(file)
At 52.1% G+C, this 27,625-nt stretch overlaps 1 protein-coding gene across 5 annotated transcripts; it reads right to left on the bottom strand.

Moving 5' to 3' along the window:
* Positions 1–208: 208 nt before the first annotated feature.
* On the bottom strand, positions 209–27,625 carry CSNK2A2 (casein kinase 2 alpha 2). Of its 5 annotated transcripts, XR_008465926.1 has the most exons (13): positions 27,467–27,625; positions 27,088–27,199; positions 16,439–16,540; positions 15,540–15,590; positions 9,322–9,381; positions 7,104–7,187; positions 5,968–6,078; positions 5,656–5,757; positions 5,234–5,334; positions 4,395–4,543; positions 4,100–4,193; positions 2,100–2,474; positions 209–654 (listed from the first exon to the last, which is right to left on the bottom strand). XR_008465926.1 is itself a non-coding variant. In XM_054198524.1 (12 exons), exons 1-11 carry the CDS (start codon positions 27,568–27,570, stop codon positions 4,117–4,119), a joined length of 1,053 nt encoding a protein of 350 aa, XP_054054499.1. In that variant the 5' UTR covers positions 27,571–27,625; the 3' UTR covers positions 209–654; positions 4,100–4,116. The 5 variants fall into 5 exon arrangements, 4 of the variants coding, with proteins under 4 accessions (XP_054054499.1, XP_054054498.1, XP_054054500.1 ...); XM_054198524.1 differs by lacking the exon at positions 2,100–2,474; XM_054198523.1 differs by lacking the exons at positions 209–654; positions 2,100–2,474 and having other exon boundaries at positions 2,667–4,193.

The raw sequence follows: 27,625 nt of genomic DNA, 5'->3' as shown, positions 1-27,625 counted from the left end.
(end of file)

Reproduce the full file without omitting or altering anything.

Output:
At 52.1% G+C, this 27,625-nt stretch overlaps 1 protein-coding gene across 5 annotated transcripts; it reads right to left on the bottom strand.

Moving 5' to 3' along the window:
* Positions 1–208: 208 nt before the first annotated feature.
* On the bottom strand, positions 209–27,625 carry CSNK2A2 (casein kinase 2 alpha 2). Of its 5 annotated transcripts, XR_008465926.1 has the most exons (13): positions 27,467–27,625; positions 27,088–27,199; positions 16,439–16,540; positions 15,540–15,590; positions 9,322–9,381; positions 7,104–7,187; positions 5,968–6,078; positions 5,656–5,757; positions 5,234–5,334; positions 4,395–4,543; positions 4,100–4,193; positions 2,100–2,474; positions 209–654 (listed from the first exon to the last, which is right to left on the bottom strand). XR_008465926.1 is itself a non-coding variant. In XM_054198524.1 (12 exons), exons 1-11 carry the CDS (start codon positions 27,568–27,570, stop codon positions 4,117–4,119), a joined length of 1,053 nt encoding a protein of 350 aa, XP_054054499.1. In that variant the 5' UTR covers positions 27,571–27,625; the 3' UTR covers positions 209–654; positions 4,100–4,116. The 5 variants fall into 5 exon arrangements, 4 of the variants coding, with proteins under 4 accessions (XP_054054499.1, XP_054054498.1, XP_054054500.1 ...); XM_054198524.1 differs by lacking the exon at positions 2,100–2,474; XM_054198523.1 differs by lacking the exons at positions 209–654; positions 2,100–2,474 and having other exon boundaries at positions 2,667–4,193.

The raw sequence follows: 27,625 nt of genomic DNA, 5'->3' as shown, positions 1-27,625 counted from the left end.